I think that this story in some way relates to the characters in A Very Special Girl. And I enjoyed it just as much. It has the comedy and horror aspect that I’m beginning to associate with Resnick’s short stories. They’re funny and take some very typical aspects of fantasy and twist and turn them into something satirical and entertaining.
I really, really like Asil. And I really, really like Christmas. So a story that features both… I’m most likely going to enjoy that. And when it is written in the drily humorous tones of Patricia Briggs… yeah. I really couldn’t put this down. I wandered around the house (and walked into a few doorways) for about ten minutes while I just completely devoured this story.
I’ve noticed that over the past few years, my Christmas spirit just hasn’t been all that… Christmassy. And I know that part of it is the fact that I’m getting older and so not as deliriously excitable about Christmas presents (plus, no one ever gets me books anymore)… yet, I think that the other part of it is the fact that Christmas is so commercial. There is this overwhelming idea that you have to have certain feelings, buy certain things and do things in a very specific way.
Christmas time is a time for love, family and laughter. Unless you are a slightly amorous ghost who is separated from the love of his life. Then it’s just a time of frustration and loss of love. And a potential way to ruin everyone else’s Christmas with your sense of loneliness.
I bought this as part of the Black Friday sales, thinking it would be an interesting little Christmas read. I didn’t realise that it was part of a greater series until I was about halfway through, but it didn’t really matter since it stands by itself beautifully. And beautiful really is the best word to describe this novel. It is simple, easy, sweet and has the picturesque backdrop of Christmas in New York and London.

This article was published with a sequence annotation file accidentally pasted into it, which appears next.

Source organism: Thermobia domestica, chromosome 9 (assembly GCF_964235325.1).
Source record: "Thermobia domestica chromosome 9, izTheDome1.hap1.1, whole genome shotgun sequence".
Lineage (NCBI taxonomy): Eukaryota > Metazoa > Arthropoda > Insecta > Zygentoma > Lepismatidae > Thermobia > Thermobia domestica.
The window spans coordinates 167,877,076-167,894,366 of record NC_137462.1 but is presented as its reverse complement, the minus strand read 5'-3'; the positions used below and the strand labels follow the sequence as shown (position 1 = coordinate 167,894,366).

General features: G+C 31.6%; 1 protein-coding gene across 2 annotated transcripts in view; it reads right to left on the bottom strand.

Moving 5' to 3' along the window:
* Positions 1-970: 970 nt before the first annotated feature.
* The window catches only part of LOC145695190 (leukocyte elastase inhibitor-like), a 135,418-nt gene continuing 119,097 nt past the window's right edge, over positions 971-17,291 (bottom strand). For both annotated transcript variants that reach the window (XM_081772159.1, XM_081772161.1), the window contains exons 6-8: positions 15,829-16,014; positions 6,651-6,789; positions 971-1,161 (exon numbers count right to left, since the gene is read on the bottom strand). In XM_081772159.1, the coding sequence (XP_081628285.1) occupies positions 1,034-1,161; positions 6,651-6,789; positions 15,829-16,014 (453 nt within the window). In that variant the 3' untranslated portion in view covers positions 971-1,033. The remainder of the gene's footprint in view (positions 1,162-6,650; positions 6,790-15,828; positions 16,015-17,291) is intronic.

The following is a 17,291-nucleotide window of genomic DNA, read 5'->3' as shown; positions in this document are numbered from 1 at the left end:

This didn’t quite go as I had expected. Where the previous two Cuttersville novellas and Murphy sisters featured a kind of slow seduction, Abby was incredibly gun-ho. She also got twisted up and confused far more than either of her sisters, and it ultimately took a lot more to get to her happy ending.
If you’re in the mood for an easy, cute, a little bit funny read… then this is certainly the sort of novella you should be picking up. It’s one of those find-your-true-love, Merry Christmas type of stories that may not rock your world, but certainly leave you with a big, happy smile on your face when you have finished reading them. Which, let’s be honest, is something that we all need sometimes.
Family is always messy. It is always difficult. And it is always filled with crazy amounts of love (sometimes with extra helpings of the crazy). So an anthology of Christmas stories just wouldn’t be complete without a tale featuring a not-quite-functioning family. A set up. And a potential zombie apocalypse gone mad.
I keep having Breeds stories pop up in my suggested reads, but I’ve never actually had the chance to sink my teeth into one. Until I read Christmas Heat. And wow. I’m not really sure why it’s taken me so long to pick up this series. I loved the writing, I loved the brutal honesty of sensuality throughout the story, and I love the ideas of breeds being created, not born…
I love the setting of Christmas against a zombie apocalypse (or at least, that’s what the setting seemed to be to me)…